Wednesday, January 19, 2011

The Sun Is Setting Rapidly On Old Vilano Beach




This fishing pier is actually the east end of the old A1A bridge over the intracoastal waterway at Vilano Beach, in St. Augustine. St. Augustine has no shortage of nearby beaches, but when I was a kid, Vilano was always the quieter, laid back, funkier beach.


There was a distinct difference that you could not help noticing when you crossed this bridge and landed at Vilano as opposed to crossing the Bridge of Lions and landing on Anastasia Island.



Anastasia Island was often simply referred to as "The Island" ... epecially that portion directly across from downtown St. Augustine, an area known as "Davis Shores" after a a developer named ... Davis (surprise!) pumped sand over the pristine marshes, dug some canals, and sold lots back in the early 20th century land boom.

It was said that "God lived on The Island".


God may have had one of those expensive bayfront homes on Anastasia, and later perhaps a condo on St. Augustine Beach, but I don't think she had any Vilano Beach real estate holdings.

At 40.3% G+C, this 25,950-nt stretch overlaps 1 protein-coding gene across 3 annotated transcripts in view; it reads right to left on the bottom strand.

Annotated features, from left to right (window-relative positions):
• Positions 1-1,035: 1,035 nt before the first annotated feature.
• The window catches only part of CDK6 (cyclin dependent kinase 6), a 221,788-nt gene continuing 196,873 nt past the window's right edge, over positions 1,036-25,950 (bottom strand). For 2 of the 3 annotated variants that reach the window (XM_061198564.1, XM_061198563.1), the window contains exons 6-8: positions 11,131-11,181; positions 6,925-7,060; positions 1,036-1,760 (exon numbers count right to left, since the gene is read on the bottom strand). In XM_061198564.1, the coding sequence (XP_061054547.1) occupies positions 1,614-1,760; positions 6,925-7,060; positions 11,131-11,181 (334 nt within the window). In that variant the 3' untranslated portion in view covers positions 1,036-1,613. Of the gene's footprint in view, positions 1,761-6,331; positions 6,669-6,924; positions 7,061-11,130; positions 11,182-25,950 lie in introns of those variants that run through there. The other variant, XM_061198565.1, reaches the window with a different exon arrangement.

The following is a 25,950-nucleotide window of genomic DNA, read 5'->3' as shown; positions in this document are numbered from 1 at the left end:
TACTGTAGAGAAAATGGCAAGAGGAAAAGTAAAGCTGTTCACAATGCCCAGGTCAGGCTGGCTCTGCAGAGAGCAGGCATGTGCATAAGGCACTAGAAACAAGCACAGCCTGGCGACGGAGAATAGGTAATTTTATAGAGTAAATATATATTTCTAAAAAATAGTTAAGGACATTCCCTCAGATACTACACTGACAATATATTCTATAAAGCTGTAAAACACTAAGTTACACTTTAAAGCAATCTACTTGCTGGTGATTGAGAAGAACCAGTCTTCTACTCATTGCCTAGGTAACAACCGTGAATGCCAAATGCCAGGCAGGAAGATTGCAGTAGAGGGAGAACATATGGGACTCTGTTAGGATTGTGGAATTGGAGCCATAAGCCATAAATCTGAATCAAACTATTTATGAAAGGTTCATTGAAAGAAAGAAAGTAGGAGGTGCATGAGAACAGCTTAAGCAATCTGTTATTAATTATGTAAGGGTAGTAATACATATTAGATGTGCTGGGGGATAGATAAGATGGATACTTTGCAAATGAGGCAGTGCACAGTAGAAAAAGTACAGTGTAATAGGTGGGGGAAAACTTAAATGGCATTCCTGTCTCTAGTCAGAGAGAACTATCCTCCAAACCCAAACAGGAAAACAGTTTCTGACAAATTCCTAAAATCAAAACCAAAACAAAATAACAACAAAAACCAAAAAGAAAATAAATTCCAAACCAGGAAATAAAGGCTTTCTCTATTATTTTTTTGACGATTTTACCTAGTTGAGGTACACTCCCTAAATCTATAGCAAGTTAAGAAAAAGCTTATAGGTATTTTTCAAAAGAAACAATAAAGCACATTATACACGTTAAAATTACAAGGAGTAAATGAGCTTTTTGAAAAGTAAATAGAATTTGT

Although, I may be mistaken on that, I hear she works in mysterious ways.


Vilano was very different from "The Island".

Vilano was more of a "regular" (not rich) folks beach community with a lower population of doctors and lawyers. Due to a bodacious surf break, it was home to scores of surfers who only added to the funky character of the little community.



Today a high rise modern bridge replaces the old lowslung drawbridge that still partially exists as that fishing pier. This "new" bridge zips you across the intracoastal waterway in minutes, and while it does offer a brief high speed view of the ocean, there is no drawbridge to force you sit and watch the dolphins as you wait for a boat to pass.

This is the price of efficiency.


To be fair, the old draw was a little fussy sometimes and since it lifted a section of the bridge straight up, if you ignored the crossing arm you went straight into the drink.


When you consider the fact that for a very long time, there was a bar called the "Lazy Sands" practically at the foot of the bridge that had a drive through window for mixed drinks served in a "to go" cup ...then you can imagine how a drawbridge might consume more drivers than expected.


Like I said earlier, Vilano was a different place.




Exhibit A for the exquisite funkiness of old Vilano is the building above.